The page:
The only thing I hate worse than breakfast is brunch.
Brunch is inexcusable on many levels.
For one, brunch is never about the food. Brunch food is, by definition, even worse than breakfast food –nothing but carbs, fat and sugar, and ten times more of it than you might consume on your own during the week. Brunch is someone’s stupid idea of a weekend, daylight happy hour for people too bad at drinking to do it after dark like a real booze-abuser.
Brunch is populated by three things I loathe: drunk women in groups, bad omelets, and cheap champagne.
Women in groups are the worst — any time you see a group of “fun-loving gals” whooping it up with mimosas in their hands, you know you’re at brunch somewhere, eating one of the 400 different ways a chef can throw eggs and bread together and overcharge for it. It is a scientific fact: the more women you see living it up in a restaurant, the worse the food.
The only thing worse than brunch is brunch with music.
Brunch should be illegal.
Next week: If you insist, I’ll have a couple of brunch recommendations for you.
Chef Interviews – We get it; you have a back story. The problem is, it’s always the same story. If you’re from Europe, you were a bad student and a delinquent who got thrown into vocational (chef) school at age 14. If you’re from this side of the pond, you were a troublesome kid who was “redeemed” by the kitchen. If you’re from Asia, you were working too hard to think that anything you have to say is profound. Which is another reason why we love Asian chefs.
Caviar Promiscuity – Here’s the thing: caviar used to be a luxury item. For centuries it was a wild product, difficult to obtain and expensive to buy. There were good reasons for this. The best quality came from giant sturgeon, many decades old, that were mainly found in the Caspian and Black Seas. Beluga eggs were prized by connoisseurs for their delicate salinity and an almost otherworldly nuttiness. Eating these eggs was a sensory experience few will ever forget. You, my friend, will never have this experience. You will not have it because America (with good reason) has put severe limitations on the importing of wild sturgeon caviar, making the real stuff harder to find than a six-pack at an AA meeting. What you get today is cheap-ass, farmed stuff. Tons of it. Which is why every chef in the world puts it on everything — not because it necessarily compliments the dish being adorned, but because it gives the illusion of luxury. Don’t believe the bullshit that restaurants (or caviar purveyors) throw at you about their Chinese or Spanish or Brazilian caviar. Most of it has as much in common with real, Caspian Sea beluga as a wild turbot does with a Mrs. Paul’s Fish Stick.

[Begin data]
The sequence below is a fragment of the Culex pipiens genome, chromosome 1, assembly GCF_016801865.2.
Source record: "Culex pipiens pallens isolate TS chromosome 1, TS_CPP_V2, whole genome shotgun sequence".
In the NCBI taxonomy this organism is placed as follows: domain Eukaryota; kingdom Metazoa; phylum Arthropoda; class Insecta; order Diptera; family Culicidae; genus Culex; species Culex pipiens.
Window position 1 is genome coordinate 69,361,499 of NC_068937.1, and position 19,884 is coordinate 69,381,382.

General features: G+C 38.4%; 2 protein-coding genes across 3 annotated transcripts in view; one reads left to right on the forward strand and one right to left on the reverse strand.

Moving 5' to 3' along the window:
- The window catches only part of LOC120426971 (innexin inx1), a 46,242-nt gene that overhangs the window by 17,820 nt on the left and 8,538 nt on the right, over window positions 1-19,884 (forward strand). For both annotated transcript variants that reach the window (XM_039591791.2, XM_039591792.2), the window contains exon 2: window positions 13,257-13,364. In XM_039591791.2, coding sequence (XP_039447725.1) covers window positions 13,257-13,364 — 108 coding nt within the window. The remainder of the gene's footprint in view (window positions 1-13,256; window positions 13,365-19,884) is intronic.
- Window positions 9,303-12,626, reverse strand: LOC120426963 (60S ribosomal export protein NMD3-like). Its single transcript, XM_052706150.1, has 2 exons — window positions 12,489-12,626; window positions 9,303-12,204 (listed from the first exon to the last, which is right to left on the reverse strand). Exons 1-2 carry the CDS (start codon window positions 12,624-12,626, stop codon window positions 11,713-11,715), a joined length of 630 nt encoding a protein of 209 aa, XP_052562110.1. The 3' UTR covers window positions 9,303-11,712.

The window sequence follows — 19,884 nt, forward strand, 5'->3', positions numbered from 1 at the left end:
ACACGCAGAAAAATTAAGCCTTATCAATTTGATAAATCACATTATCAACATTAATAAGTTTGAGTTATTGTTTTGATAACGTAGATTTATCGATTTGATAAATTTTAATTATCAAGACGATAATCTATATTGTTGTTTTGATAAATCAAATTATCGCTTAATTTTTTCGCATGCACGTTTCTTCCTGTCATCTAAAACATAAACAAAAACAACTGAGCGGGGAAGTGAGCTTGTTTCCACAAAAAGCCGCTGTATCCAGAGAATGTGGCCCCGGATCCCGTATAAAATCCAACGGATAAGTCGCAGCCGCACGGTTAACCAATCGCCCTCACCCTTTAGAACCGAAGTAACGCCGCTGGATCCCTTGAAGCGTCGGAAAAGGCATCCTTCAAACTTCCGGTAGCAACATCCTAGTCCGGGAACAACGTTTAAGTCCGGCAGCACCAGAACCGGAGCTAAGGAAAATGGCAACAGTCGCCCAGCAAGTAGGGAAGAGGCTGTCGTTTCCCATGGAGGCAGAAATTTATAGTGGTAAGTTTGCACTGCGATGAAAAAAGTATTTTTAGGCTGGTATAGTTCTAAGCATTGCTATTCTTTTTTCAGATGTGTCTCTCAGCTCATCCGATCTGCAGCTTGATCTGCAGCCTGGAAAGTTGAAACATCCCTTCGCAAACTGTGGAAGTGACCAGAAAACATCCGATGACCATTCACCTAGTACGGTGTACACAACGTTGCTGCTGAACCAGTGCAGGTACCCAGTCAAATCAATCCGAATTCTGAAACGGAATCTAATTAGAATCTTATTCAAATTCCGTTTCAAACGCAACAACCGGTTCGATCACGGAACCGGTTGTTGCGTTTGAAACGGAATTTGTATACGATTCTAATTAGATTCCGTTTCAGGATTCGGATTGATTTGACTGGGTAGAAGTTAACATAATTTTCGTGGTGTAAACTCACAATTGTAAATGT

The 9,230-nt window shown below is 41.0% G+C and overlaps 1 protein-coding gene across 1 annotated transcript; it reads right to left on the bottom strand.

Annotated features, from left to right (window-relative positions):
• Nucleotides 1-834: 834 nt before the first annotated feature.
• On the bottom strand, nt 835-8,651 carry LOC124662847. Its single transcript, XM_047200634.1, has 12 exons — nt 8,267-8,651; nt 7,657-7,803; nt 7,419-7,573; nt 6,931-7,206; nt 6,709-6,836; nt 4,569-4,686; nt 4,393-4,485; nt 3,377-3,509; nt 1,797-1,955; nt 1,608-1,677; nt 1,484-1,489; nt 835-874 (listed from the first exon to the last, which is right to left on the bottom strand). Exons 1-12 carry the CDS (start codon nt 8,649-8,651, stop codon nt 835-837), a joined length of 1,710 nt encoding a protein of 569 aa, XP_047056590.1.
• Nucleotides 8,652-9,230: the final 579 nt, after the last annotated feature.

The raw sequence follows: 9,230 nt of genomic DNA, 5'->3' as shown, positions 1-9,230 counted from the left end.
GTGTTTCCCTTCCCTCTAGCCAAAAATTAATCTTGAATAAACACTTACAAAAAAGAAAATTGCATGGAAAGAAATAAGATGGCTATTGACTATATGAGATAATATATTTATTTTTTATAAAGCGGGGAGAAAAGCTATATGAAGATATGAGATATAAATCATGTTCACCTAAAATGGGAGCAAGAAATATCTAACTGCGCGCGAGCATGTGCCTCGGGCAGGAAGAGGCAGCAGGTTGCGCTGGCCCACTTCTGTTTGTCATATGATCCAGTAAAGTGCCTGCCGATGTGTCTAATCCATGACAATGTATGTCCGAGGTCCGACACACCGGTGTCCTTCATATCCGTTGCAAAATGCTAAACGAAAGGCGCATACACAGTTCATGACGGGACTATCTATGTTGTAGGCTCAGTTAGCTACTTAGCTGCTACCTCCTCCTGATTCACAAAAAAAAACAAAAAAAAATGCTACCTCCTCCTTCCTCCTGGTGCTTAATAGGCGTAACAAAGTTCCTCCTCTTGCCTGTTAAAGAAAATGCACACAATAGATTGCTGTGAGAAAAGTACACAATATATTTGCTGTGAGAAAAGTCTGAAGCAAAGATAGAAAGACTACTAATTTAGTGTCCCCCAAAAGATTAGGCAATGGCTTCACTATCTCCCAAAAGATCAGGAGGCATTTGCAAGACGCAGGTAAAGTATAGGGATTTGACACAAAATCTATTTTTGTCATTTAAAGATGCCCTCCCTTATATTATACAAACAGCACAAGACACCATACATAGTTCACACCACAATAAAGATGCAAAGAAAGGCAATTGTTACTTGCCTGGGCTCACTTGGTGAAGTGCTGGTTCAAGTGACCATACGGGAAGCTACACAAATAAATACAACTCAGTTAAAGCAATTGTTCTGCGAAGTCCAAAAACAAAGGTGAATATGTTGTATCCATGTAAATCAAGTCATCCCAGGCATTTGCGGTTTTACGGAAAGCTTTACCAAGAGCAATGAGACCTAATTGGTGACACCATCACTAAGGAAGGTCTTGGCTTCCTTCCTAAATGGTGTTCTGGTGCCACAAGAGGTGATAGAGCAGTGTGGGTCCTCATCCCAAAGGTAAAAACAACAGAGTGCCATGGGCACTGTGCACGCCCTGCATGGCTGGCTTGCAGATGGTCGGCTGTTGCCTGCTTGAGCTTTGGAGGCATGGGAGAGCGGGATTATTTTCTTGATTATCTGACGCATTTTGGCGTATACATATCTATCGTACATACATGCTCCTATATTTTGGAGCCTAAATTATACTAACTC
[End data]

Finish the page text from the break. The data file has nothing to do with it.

Steak Tartare – Or anything tartare for that matter. Face it: chopping up proteins and mixing them with herbs ain’t exactly pastry science. I love it, but like Adam Platt, I’m tired of seeing raw meat on every menu.
Asking If Everything Is Alright (or if everything “tastes delicious”) – Quit asking a perfunctory question you don’t really want to know the answer to. And really quit asking 20 seconds after the food hits the table. If anything’s wrong, we’ll let you know. And if anything’s really good, we’ll let you know that, too.
Food Allergies – SCREW food allergies! And SCREW the lame-ass, medically-suspect, narcissistic types who (probably don’t) have them. If YOU’RE allergic to something, it’s up to YOU to let THEM know. Or better yet: save everyone the trouble and stay home.
Sommeliers Everywhere – Everyone does not need expert advice for every liquid (water, tea, hot sauce) they put in their mouth.
Odd Cuts of Beef – Spinalis? Teres major? Denver steaks??!!! Geez Louise, it used to be enough to know what a hangar steak was. These days, steak chefs try to dazzle (and confuse) you while they try to squeeze all sorts of profits out of lesser (read: tougher) cuts of steer. Give me a porterhouse, strip or rib eye and be done with it. If I want a cheap cut of meat, I’ll take it home and cook the shit out of it myself.
Beer Chic – I don’t know what’s worse: the guy who can’t stop talking about his love of Flemish sour ales, or the dude who drinks PBR “ironically.”
Pictures of Food – Unless you’re a pro, or a semi-pro, (and have an iPhone 7 and take high-quality tasty snaps), just stop it. The world is not waiting with bated breath to see what you had for dinner.
Food on Anything That Wasn’t Meant to Hold Food – WE WANT PLATES! (see picture above)
Spirits Gone Wild! – Back in the day, there were four or five vodkas, a half-dozen gins, and a handful of bourbons at any bar. Which was more than enough to get us all drunk and contribute to whatever wacky cocktail some mixologist was dreaming up. The question has to be asked: Does the world really need a thousand brands of tequila?
Fried Eggs On Everything – Especially on sandwiches. Especially on sandwiches that aren’t egg sandwiches.